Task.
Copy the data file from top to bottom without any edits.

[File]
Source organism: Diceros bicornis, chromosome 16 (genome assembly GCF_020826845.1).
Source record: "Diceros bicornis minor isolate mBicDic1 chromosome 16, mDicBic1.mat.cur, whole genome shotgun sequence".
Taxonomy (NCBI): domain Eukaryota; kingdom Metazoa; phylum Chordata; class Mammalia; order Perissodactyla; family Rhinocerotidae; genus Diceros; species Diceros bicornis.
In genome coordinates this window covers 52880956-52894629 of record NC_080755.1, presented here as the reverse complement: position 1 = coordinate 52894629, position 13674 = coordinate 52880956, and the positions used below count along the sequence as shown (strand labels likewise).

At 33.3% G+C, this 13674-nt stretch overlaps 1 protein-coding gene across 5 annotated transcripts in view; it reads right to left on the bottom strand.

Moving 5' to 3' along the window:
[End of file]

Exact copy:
Source organism: Diceros bicornis, chromosome 16 (genome assembly GCF_020826845.1).
Source record: "Diceros bicornis minor isolate mBicDic1 chromosome 16, mDicBic1.mat.cur, whole genome shotgun sequence".
Taxonomy (NCBI): domain Eukaryota; kingdom Metazoa; phylum Chordata; class Mammalia; order Perissodactyla; family Rhinocerotidae; genus Diceros; species Diceros bicornis.
In genome coordinates this window covers 52880956-52894629 of record NC_080755.1, presented here as the reverse complement: position 1 = coordinate 52894629, position 13674 = coordinate 52880956, and the positions used below count along the sequence as shown (strand labels likewise).

At 33.3% G+C, this 13674-nt stretch overlaps 1 protein-coding gene across 5 annotated transcripts in view; it reads right to left on the bottom strand.

Moving 5' to 3' along the window: